This is Gene Hackman at his scene chewing best. His performance as Herod is the classic “Evil Town Leader” mold, and a whole lot of fun. As the Kid, Leonardo DiCaprio is a lot of fun to watch. He is immensely over confident, but that is kind of his charm. Russell Crow’s performance as Cort is a bit more understated. And it serves the character well. Cort is a bit like Bill Munny from Unforgiven in that he turned from evil and seeks a more righteous path. But his past refuses to make this easy.
Raimi fills the background with a remarkable cast of character actors. Lance Henrickson is the fancy Gambler and gunfight Ace. Keith David is the bounty hunter hired by the town to kill Herod.
The Quick and the Dead is a great love letter to the westerns of Sergio Leone and entertaining as all git out.
Jed Cooper is a former lawman. After buying some cattle, he finds himself at the mercy of a posse. Believing he killed the owner and stole the cattle, they hang him. He is found before he suffocates by a lawman who brings him to see the Judge. After being found innocent, the Judge convinces him to return to being a lawman.
Between jobs the judge sends him on, Jed tries to find and arrest the men who hung him, a prominent Rancher known as Captain Wilson and his employees.
Hang Em High kind of broke out of the standard Eastwood mold. Jed is not really a mystery man. He is a guy who is trying to quietly live his own life unencumbered by others. But he is an innocent guy who gets pulled into a terrible situation. It is interesting to see that many of the men who participate in the hanging are nit hateful mob types. Instead, several really want to make sure he might not be guilty. And one even turns himself in upon learning that Jed was found innocent.
This is also a bit unique as, Jed is trying to bring these guys in alive, so it is not a straight out revenge tale. And at one point, he argues for mercy of one of the men who helped hang him. The notion that Jed is an upstanding lawman is important to this tale. His love interest is a local woman with a horrible past seeking Justice…her story reflects his, in that they are both forced to confront the question of “what if they don’t get justice”.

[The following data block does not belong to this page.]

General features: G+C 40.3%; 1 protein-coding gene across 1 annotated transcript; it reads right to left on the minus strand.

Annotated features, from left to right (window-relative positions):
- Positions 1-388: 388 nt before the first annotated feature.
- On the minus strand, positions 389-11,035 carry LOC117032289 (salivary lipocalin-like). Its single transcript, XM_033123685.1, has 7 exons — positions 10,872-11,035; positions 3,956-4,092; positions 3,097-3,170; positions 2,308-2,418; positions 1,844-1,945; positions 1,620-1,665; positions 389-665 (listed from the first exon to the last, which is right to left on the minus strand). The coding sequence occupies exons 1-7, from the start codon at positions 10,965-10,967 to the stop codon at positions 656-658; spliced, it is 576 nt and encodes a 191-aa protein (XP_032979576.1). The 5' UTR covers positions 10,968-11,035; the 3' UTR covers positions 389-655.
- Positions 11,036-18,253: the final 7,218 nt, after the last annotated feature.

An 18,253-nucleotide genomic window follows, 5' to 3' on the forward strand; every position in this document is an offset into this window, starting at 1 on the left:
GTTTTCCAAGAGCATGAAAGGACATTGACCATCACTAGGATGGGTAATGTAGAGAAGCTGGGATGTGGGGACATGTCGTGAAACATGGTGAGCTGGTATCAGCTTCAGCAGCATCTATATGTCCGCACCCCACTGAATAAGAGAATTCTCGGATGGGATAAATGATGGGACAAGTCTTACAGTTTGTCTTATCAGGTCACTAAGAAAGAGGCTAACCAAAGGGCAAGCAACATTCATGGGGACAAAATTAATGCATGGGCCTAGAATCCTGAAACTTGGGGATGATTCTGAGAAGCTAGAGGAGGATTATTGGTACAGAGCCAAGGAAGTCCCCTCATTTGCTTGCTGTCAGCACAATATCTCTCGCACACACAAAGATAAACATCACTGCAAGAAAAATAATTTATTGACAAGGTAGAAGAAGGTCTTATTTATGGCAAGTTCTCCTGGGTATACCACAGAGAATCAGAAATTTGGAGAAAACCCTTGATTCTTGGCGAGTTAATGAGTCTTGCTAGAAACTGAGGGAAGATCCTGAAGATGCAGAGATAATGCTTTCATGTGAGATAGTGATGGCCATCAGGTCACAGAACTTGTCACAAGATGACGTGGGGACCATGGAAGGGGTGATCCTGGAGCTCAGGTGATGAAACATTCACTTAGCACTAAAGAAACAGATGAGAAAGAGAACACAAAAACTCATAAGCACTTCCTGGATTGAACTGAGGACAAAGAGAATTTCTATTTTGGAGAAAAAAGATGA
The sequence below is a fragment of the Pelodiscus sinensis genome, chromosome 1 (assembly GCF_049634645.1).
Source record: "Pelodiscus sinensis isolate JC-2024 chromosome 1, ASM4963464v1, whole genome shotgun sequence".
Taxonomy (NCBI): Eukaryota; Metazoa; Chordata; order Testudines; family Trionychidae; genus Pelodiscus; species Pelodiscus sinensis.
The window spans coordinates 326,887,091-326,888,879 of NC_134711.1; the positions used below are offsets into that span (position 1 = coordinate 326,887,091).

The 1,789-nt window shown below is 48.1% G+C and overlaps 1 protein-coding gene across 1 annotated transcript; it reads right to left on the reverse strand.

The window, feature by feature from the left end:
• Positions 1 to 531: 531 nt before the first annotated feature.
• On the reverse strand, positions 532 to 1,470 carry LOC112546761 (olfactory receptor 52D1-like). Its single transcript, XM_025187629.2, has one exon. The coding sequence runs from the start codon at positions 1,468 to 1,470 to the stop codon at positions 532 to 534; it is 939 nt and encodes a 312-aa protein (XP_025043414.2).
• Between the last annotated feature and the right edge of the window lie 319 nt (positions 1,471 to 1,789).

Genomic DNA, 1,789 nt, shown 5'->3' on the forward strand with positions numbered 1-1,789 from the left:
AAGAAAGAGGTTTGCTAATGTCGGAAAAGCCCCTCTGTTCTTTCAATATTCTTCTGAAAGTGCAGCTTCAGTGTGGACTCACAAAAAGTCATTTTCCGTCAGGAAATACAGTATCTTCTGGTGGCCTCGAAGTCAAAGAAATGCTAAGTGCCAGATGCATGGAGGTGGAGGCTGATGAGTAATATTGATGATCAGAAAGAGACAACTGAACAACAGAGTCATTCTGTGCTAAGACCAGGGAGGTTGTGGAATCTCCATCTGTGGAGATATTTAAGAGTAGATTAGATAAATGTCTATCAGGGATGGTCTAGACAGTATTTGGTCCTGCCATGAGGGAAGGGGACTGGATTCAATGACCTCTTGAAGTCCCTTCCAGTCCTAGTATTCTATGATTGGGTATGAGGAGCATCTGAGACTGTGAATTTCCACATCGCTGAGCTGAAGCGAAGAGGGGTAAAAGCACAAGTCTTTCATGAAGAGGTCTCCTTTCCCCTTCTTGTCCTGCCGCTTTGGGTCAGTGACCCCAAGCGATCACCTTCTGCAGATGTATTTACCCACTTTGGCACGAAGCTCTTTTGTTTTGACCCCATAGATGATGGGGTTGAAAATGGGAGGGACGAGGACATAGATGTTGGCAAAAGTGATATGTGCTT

The film has a great cast supporting Eastwood. Pat Hingle is the no nonsense judge who finds being the final arbiter of Justice both a bit intoxicating and more than a bit of a burden. Bruce Dern is one of the more straight up bad guys in the film…and hey, it is a solid early Dern performance.
Hang ‘Em High makes for a good transition from the old school western to the modern one.
A peaceful planet called Akira is visited by the conqueror Sador. He promises to return with an armada that will overrun the planet if they do not willingly submit to them. A young man named Shad goes on a mission to get weapons and warriors to fight off Sador and his forces.
He assembles six unique individuals, including a vengeance seeking lizard man, a young scientist, a clone race, a haunted assassin, a beautiful warrior seeking glory, and a fun loving earth man. They all return to help the citizens of the planet.